The billionaires of Silicon Valley are at it again. This time, they are trying to divide California into six states. In fact, venture capitalist Tim Draper, recently announced that he has enough signatures to put the initiative on the California state ballot.
Though most people in California oppose the measure, Draper sees it as a way to “spread Silicon Valley’s spirit of innovation to the entire state. As John Burnett reported in Salon.com, this move would result in a segregated, heavily white community with perhaps the greatest concentration of wealth in the United States.
Considering, the lack of diversity among Silicon Valley based companies, such as Facebook, Google and Yahoo, dividing the state into six parts may not be the right initiative to tackle at the moment. Recent diversity reports, coming out of Silicon Valley, paint a very dismal picture for minorities wanting to break into tech.
- The staff at Facebook is 90% white and Asian. It’s global staff is comprised of only 31% female
- The staff at Google is also 90% white and Asian, and only 30% female
- The staff at Yahoo is also 90% white and Asian, and only 37% female
- Tech staff at Yahoo and Facebook is only 15% female, while Google’s is 15%
- Senior staff at Facebook is 94% white and Asian, and only 23% female, 4% Hispanic, and 2% black
Unfortunately, these diversity hiring records at Google, Facebook, and Yahoo aren’t the exception to the rule. In fact, they represent the lack of diversity hires experienced in tech and non-tech jobs throughout the country.
While some Silicon Valley tech companies’ claim they aren’t able to find well qualified diverse, or minority candidates to meet their needs, the truth may be a larger underlying problem they don’t want to face. After all, the culture of Silicon Valley does seem to be very detached from the rest of the world. In fact, the wealth and diversity gap in Silicon Valley is one of the largest in the country.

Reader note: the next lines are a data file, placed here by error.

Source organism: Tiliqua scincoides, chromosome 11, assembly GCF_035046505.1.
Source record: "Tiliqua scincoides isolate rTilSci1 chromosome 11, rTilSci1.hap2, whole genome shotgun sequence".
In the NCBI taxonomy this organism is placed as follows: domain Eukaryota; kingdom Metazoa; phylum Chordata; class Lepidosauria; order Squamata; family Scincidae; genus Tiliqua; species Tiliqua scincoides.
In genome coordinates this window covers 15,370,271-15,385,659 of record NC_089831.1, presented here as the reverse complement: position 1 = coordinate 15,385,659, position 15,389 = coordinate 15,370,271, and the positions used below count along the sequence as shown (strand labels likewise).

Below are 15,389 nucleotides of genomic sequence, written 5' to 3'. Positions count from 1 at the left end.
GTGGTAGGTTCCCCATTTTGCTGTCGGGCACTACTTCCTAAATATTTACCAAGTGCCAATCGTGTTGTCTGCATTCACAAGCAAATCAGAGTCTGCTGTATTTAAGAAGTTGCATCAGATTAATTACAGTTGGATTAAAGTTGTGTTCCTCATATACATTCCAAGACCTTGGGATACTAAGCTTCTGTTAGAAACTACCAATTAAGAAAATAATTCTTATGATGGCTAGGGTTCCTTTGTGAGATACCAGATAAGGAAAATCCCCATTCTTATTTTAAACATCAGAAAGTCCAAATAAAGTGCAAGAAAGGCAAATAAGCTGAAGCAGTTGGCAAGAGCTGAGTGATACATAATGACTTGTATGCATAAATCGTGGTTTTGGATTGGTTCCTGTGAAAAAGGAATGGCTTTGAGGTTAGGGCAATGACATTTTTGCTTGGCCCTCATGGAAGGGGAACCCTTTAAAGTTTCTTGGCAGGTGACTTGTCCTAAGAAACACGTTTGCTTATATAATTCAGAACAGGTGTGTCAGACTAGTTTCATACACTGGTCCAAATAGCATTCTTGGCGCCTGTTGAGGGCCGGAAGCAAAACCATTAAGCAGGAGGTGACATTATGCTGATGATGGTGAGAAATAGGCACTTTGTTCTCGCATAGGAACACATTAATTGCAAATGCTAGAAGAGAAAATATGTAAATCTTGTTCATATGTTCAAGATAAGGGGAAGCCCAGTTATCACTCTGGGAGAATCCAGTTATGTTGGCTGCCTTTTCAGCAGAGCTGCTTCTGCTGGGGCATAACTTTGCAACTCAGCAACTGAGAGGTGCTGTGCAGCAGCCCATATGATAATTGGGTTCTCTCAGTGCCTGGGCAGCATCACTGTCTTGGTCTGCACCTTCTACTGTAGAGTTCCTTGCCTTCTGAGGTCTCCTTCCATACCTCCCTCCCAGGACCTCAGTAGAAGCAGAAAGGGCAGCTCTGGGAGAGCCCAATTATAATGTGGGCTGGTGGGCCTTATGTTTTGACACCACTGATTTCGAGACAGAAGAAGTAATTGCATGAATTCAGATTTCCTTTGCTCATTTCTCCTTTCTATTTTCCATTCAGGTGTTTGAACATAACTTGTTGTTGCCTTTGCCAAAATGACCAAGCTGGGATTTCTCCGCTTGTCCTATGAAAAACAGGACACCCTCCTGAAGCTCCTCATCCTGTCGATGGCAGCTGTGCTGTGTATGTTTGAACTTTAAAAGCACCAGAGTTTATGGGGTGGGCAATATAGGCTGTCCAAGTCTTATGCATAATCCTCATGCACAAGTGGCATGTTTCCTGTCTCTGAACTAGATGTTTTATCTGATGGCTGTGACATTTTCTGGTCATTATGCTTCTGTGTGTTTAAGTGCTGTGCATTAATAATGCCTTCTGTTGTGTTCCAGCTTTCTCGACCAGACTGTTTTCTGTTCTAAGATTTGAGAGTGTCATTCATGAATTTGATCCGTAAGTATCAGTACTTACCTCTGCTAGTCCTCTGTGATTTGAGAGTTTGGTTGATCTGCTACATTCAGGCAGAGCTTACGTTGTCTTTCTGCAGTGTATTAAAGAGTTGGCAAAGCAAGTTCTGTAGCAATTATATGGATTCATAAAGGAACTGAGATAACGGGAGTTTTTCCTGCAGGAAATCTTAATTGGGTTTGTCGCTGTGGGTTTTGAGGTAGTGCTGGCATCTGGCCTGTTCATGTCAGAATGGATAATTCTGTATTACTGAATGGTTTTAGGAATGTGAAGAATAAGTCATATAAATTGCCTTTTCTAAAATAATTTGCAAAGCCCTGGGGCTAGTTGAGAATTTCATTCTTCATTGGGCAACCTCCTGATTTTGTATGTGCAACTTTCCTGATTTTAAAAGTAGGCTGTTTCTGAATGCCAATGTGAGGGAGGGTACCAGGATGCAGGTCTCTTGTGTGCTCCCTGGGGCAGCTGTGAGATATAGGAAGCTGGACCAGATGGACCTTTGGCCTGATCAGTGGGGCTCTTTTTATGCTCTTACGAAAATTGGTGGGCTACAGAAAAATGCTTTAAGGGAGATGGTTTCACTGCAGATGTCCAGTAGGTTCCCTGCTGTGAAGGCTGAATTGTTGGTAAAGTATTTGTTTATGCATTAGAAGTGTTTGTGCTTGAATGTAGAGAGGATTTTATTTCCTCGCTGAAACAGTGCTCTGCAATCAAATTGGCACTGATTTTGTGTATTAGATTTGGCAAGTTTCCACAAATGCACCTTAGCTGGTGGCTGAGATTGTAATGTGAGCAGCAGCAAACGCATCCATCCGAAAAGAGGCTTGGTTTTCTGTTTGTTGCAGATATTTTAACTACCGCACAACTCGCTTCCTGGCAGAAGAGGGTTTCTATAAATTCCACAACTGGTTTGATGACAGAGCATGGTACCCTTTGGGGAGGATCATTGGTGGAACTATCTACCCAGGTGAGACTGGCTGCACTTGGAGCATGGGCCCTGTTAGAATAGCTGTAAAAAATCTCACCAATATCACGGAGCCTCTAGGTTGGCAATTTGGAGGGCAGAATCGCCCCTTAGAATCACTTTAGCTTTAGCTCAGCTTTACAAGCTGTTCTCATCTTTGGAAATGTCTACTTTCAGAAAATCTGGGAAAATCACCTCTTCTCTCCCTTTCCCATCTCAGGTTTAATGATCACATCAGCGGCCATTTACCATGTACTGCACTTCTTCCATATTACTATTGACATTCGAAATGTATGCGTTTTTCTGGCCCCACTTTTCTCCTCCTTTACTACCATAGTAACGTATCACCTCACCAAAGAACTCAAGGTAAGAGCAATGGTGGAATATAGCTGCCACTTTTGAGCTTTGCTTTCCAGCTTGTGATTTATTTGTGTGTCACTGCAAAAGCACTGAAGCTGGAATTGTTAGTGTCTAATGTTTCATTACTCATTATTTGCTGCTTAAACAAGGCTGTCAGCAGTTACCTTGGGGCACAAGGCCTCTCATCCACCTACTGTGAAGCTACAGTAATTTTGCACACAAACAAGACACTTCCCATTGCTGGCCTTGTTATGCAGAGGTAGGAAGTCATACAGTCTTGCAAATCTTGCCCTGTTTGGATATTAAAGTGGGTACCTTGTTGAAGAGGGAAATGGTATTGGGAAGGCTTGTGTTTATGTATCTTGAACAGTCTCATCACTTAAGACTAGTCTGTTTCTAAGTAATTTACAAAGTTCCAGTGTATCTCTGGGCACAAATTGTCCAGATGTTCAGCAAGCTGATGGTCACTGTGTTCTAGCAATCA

Thankfully, there does seem to be some moment to try and rectify the lack of diversity. A recent USA Today editorial by Dean Garfield, president and CEO of the Information Technology Industry Council, featured a glimpse into what companies like Google, Facebook and Yahoo are doing to attract and hire a more diverse workforce.
One way they plan to accomplish this goal is by getting more minority students interested and engaged in math, science, technology, engineering, and arts programs. By partnering with parents, educators, and policymakers, these tech giants see education as the best place to start the change.
As Marc Morial, the president and CEO of National Urban League, stated in Burnett’s Salon.com piece, “There is no doubt that opening the doors much wider to technology jobs and technology opportunities is, in fact, a key to dealing with unemployment and the underemployment problem in the community.”
Perhaps, techpreneur Tim Draper will make this his next venture, instead of his plan to divide up California.